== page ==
As mentioned earlier, like the idiot I am, I had waited until just two weeks before we left to book us a place to stay -- and, ofcourse, all of the B & Bs were full by then. So I had booked us at a youth hostel called... Charlie Rockets. I had managed to get us a private room, at least. What worried me -- and I knew this when I booked the room -- was that Charlie Rockets is also a bar. Well, the bar was hopping when we arrived. Upon reflection, I realize that it was a very good thing I had booked us there -- most B & Bs don't allow check in so late. The staff was very nice, difficult though they were to hear through the pounding music. We went to our room, and I was dreading the rest of the stay, as I'd just found out that the bar didn't close until 4 a.m. But right at midnight, the music got turned way down, to the point we could not hear it anymore. We weren't in a room over the bar -- we were in a part of a building away from the bar, so that was helpful. The room was simple, clean, and there was a sink in the room. What was really, really needed: hooks on the walls so we could hang up at least a few things. Using just one chair and one screw in the wall, we managed as best we could.

We decided to go out -- we were both keyed up -- and we walked down the winding street cobbled street (okay, it's all cobbled streets). We passed on the two "scene" bars we saw, and ended up at this local place that had room for only about 20 people -- and there were just five there. And a dog. And the dog loved me. We sampled all sorts of Belgian beers. I immediately fell in love with the famous white beer of Belgium, Hoegaarden. I don't usually go for light beers, but it was so refreshing -- even thirst-quenching (something beer never is for me). We sampled more, referring to the Lonely Planet beer guide to know a bit more about what we were drinking. Then we stumbled back to our room just after 2 and collapsed. A few pesky mosquitos attacked us in the night, unfortunately, and were particularly focused on poor Stefan.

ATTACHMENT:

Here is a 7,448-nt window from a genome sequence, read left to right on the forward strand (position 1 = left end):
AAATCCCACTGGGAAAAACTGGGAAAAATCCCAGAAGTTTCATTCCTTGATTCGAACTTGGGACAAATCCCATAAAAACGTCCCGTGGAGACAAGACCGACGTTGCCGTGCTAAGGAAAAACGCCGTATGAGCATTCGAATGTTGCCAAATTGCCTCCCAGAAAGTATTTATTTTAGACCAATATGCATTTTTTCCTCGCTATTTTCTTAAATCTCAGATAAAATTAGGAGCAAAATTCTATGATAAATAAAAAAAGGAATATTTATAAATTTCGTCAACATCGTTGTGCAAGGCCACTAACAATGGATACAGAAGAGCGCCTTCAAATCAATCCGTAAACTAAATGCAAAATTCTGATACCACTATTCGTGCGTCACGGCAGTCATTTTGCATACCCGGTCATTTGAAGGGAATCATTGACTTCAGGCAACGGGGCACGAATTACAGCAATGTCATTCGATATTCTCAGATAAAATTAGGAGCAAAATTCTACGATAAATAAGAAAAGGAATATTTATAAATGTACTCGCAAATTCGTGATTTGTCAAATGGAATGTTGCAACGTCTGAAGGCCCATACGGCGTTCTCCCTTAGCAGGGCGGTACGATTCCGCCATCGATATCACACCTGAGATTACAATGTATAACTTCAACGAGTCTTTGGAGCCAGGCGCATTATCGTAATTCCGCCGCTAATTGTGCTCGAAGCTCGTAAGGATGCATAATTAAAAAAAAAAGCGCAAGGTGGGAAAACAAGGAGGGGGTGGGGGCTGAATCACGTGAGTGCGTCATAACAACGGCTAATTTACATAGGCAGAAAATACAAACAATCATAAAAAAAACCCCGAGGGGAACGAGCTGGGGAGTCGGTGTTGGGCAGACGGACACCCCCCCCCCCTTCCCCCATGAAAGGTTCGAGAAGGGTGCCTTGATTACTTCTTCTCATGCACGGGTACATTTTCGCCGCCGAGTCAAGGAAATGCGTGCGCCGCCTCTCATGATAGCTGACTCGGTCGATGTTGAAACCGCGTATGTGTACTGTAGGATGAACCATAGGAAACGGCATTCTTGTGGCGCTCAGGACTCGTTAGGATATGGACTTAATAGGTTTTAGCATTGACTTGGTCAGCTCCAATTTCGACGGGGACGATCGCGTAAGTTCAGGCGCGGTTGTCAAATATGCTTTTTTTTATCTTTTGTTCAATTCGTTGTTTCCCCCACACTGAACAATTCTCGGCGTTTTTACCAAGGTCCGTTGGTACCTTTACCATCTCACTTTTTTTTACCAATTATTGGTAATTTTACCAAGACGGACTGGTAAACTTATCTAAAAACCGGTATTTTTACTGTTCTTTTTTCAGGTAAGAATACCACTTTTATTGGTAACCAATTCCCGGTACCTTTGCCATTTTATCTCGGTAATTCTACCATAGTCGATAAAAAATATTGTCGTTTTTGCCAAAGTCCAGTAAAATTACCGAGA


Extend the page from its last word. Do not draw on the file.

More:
Highlights of the city:

The bummer of the trip after we arrived: most of the exhibit halls of the Groeningemuseum were closed. I had gotten myself completely keyed up to see The Last Judgement by Hieronymus Bosch, as well as works by Jan Van Eyck and Memling. All closed.

I was surprised at how much Flemish we heard. I was under the impression that French was the dominant language, even in the North. Not so at all.

Our last bar of the evening was just four doors down from Charlie Rockets, and I adored it -- it was small, all wood, with a clientele that was all over the place age wise, including this Flemish middle aged guy trying to pick up this British middle aged woman, a Flemish woman celebrating her 77th birthday... it was great. I switched from beer and had an amoretto and was feeling very relaxed by the time we got back to the room. And it was a good thing I was feeling so relaxed, and that Stefan had bought earplugs for us both, because, for some reason, the Charlie Rockets music did NOT get turned down at midnight this time. I fell asleep anyway. The bug spray we bought earlier that day kept the mosquitos away from me, but they still got Stefan a few times.